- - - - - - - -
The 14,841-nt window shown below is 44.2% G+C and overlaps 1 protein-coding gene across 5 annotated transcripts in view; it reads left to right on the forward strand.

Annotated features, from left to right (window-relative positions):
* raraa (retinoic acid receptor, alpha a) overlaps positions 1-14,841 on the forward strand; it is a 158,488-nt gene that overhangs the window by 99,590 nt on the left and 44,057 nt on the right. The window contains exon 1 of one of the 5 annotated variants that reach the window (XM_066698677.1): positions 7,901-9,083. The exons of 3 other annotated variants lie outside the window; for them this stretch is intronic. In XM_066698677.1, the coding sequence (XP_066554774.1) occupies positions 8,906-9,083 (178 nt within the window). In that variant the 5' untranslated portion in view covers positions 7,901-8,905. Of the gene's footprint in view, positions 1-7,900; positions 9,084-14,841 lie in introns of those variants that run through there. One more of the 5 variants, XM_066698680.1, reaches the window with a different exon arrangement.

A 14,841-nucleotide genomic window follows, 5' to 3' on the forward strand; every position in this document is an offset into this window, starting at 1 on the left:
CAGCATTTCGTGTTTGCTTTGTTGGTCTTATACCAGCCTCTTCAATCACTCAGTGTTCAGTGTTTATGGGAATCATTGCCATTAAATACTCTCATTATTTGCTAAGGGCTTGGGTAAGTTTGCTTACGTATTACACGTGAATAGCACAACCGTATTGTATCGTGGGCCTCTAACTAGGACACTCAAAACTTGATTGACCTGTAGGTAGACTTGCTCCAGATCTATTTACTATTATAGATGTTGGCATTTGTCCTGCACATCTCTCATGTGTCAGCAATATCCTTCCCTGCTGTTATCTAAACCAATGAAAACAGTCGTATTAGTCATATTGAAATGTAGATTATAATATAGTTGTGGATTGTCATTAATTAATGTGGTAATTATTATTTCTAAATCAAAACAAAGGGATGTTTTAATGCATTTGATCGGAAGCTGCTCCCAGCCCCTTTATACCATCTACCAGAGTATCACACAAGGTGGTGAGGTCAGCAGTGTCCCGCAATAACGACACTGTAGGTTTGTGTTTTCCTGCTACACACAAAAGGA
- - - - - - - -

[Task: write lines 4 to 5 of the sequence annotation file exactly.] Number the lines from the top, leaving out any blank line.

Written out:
A 14,841-nucleotide genomic window follows, 5' to 3' on the forward strand; every position in this document is an offset into this window, starting at 1 on the left:
CAGCATTTCGTGTTTGCTTTGTTGGTCTTATACCAGCCTCTTCAATCACTCAGTGTTCAGTGTTTATGGGAATCATTGCCATTAAATACTCTCATTATTTGCTAAGGGCTTGGGTAAGTTTGCTTACGTATTACACGTGAATAGCACAACCGTATTGTATCGTGGGCCTCTAACTAGGACACTCAAAACTTGATTGACCTGTAGGTAGACTTGCTCCAGATCTATTTACTATTATAGATGTTGGCATTTGTCCTGCACATCTCTCATGTGTCAGCAATATCCTTCCCTGCTGTTATCTAAACCAATGAAAACAGTCGTATTAGTCATATTGAAATGTAGATTATAATATAGTTGTGGATTGTCATTAATTAATGTGGTAATTATTATTTCTAAATCAAAACAAAGGGATGTTTTAATGCATTTGATCGGAAGCTGCTCCCAGCCCCTTTATACCATCTACCAGAGTATCACACAAGGTGGTGAGGTCAGCAGTGTCCCGCAATAACGACACTGTAGGTTTGTGTTTTCCTGCTACACACAAAAGGA